PerspectivesAndrew Moss Jacksonville Today Contributor
Jacksonville Sheriff T.K. Waters speaks at a news conference announcing the results of "Operation: Hot Summer."Jacksonville Sheriff T.K. Waters speaks at a news conference announcing the results of "Operation: Hot Summer."

OPINION | Reading the tea leaves: What poll means for Sheriff Waters, Mayor Deegan

Published on September 21, 2023 at 8:45 pm

Typically, one poll does not garner this much attention. But the latest University of North Florida Jax Speaks poll gives us insight into what Jaxsons are feeling at this moment about newly elected officials and looming issues, like stadium negotiations between the city and the Jaguars. 

Before we get to the poll’s results, keep in mind: Polling only provides a snapshot of public opinion at that exact moment. While it offers some insight into the general mood of the public, its results are not sacrosanct. 

Secondly, I’ve seen critiques of UNF’s polling methodology on social media, mainly the sample size. But Pew Research, one of the top pollsters in the U.S., says a large sample size does not automatically translate into a more accurate poll. The measure of a poll’s accuracy is whether the pollster reflects the population they are sampling, particularly adjusting for specific characteristics such as race, age, and partisan leanings. UNF’s polling memo accounts for these and many other issues. 

With that in mind, I will now attempt, against my own best advice, to conduct a sweeping analysis of Jacksonville’s political landscape based on a single poll.

First, the mayor’s approval rating stands at 47% approval, 15% disapproval, and 46% no opinion. Many in the chattering class say these numbers are typical for a newly elected mayor navigating her way in her first months in office. However, that analysis requires a person to wear the rosiest pair of rose-colored glasses that not even a partisan like me could wear.  

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The mayor, coming four months off of what she called a “historic win” with an alleged mandate to change city government, has over half of Jacksonville voters either disapproving of her or not having an opinion of her job performance. This poll shows the mayor has failed to create a mandate to carry out her agenda and build the public support needs to push her key initiatives, including the upcoming battle over funding for a diversity, equity and inclusion chief in City Hall, which is heading toward failure.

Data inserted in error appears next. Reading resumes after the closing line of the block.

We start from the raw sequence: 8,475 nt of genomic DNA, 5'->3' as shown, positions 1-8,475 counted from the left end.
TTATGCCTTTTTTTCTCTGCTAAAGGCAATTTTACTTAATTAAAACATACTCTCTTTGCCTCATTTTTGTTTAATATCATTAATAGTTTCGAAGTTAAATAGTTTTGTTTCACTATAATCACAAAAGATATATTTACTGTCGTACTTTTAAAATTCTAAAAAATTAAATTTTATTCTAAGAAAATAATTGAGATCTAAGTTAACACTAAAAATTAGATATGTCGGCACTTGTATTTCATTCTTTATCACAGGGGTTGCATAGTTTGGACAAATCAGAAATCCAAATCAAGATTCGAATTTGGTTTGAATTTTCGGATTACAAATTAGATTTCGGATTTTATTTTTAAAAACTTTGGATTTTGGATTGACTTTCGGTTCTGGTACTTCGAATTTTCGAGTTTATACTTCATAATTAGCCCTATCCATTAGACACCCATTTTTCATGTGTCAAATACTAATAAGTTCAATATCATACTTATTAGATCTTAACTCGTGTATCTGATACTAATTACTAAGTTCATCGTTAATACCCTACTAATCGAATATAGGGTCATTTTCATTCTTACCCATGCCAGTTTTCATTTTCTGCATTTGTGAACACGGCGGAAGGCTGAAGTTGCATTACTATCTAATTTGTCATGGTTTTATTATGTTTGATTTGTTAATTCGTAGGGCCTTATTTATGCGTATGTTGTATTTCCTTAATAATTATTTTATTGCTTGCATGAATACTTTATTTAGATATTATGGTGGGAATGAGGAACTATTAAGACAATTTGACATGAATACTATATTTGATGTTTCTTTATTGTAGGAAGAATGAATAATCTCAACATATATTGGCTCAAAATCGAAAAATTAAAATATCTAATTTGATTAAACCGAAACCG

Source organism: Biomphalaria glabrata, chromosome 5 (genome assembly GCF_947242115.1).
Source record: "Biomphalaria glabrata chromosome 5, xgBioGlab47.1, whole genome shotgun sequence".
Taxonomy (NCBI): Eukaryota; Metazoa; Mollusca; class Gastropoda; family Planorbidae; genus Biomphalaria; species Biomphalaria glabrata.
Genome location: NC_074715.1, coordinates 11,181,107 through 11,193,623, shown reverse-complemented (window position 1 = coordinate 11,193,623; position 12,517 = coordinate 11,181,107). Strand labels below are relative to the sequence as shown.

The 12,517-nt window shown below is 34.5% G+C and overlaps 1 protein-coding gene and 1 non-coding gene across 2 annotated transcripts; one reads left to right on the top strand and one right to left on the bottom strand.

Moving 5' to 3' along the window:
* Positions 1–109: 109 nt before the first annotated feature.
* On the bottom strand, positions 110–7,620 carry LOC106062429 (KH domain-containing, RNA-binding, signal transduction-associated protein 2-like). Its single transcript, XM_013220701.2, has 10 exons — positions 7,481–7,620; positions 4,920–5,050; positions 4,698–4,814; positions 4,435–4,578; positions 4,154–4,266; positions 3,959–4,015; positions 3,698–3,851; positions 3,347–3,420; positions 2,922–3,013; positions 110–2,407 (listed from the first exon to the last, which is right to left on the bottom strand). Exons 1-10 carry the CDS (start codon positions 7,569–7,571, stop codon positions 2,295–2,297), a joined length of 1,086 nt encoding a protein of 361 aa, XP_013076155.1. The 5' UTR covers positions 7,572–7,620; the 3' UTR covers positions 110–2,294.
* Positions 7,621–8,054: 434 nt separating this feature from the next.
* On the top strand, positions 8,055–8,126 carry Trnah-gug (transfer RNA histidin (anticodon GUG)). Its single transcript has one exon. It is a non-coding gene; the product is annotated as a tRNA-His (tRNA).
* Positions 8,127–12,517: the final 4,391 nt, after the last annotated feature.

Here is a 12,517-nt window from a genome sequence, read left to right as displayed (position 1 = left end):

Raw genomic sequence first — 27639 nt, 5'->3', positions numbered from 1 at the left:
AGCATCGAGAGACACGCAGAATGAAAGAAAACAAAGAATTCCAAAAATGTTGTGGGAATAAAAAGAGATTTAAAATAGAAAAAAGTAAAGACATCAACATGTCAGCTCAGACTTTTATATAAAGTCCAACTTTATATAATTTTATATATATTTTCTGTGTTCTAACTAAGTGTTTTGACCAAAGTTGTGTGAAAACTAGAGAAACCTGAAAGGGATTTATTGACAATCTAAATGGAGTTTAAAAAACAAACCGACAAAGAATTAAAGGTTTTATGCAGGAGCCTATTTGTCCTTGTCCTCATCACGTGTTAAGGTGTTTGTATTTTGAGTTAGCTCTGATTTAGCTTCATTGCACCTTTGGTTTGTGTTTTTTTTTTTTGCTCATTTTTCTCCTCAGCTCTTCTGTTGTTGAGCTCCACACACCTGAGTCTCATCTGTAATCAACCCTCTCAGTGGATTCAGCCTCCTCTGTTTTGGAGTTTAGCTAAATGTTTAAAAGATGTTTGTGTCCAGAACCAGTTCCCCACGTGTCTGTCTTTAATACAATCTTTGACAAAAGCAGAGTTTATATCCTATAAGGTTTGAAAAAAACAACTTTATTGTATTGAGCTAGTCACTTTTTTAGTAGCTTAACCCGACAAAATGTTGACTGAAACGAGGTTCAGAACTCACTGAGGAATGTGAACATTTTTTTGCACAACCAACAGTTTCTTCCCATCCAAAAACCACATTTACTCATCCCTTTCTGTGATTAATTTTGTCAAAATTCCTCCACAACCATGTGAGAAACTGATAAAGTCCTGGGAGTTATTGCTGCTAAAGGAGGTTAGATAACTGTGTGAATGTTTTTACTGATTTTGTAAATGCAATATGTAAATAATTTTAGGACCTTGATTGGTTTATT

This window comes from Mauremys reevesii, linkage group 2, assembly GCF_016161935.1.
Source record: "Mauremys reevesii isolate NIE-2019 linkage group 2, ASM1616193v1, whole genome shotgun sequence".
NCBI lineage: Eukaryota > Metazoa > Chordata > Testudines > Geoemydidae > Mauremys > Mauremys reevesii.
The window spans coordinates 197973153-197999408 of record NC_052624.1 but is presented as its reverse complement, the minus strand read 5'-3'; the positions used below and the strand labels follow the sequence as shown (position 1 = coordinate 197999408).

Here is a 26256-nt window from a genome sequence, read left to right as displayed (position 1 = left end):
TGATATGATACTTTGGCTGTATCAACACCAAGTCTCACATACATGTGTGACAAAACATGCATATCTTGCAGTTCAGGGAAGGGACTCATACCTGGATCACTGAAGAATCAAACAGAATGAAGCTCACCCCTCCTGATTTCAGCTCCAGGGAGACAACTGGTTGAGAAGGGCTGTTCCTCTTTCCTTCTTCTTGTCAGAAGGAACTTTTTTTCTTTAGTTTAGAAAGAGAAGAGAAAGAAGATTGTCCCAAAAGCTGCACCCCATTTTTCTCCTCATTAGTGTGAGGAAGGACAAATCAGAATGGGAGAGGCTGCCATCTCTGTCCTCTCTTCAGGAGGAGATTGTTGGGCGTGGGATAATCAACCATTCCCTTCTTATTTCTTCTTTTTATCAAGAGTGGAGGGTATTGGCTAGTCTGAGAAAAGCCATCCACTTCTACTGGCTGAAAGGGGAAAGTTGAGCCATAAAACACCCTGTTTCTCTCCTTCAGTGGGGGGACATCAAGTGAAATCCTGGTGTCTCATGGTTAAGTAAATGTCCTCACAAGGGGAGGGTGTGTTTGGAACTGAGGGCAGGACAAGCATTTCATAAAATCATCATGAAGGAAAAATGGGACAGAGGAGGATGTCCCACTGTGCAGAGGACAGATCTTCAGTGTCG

While community conversations are great for engaging voters, not taking the next step to create and push a message around a cohesive agenda besides squabbling over appointees will not move voters from the “don’t know” column to the “approval” column. 

However, one elected official who understands the power of messaging and his office is Sheriff T.K. Waters. With almost two-thirds of voters approving of his job performance, we haven’t seen this level of resonance with voters since former Sheriff John Rutherford. 

Numerous pundits believed that the sheriff’s involvement in the last election, with his strong support of Republican mayoral candidate Daniel Davis, would not only ruin his relationship with then Mayor-elect Deegan but mire him in a cloud of partisanship that would make it near impossible to carry out his job. 

The sheriff’s success is a simple formula (that many politicians do not understand): communicate directly with constituents and be honest with voters. His pledge of transparency manifested in JSO’s social media posts involving officer-involved shootings, known as “critical incident briefings,” in which he and his leadership team walk through what happened and the next steps. His leadership after the racist shooting at the Dollar General elevated his profile. His boldness in being directly honest with our city about what caused the shooting while sticking to his principles instilled an unshakable confidence about him in voters. 

In the current political age, with our national politics devolving into partisan screaming matches about silly issues like the Senate dress code, voters are yearning for authentic politicians who display competent leadership. The sheriff checks all those boxes.

As hard as I have been on the mayor, she has more than enough time to right the ship to rally voters to support her agenda. She should take a page from the sheriff’s playbook and focus on doing rather than showmanship.

What does the UNF poll mean for the 2027 city elections? Nothing. Qualifying week for the 2027 election is 39 months and 14 days away. There is more than enough time to rewrite narratives and change fortunes. However, without corrective actions, lousy poll numbers can turn snapshots in time into a larger political picture that spells political failure and defeat. 


author image Jacksonville Today Contributor

Andrew Moss is a lawyer who has resided in Jacksonville for over two decades. After returning home from his service in the Marines, Andrew has been involved in Republican political campaigns for over a decade, serving as a communications and legal advisor.

author image Jacksonville Today Contributor

Andrew Moss is a lawyer who has resided in Jacksonville for over two decades. After returning home from his service in the Marines, Andrew has been involved in Republican political campaigns for over a decade, serving as a communications and legal advisor.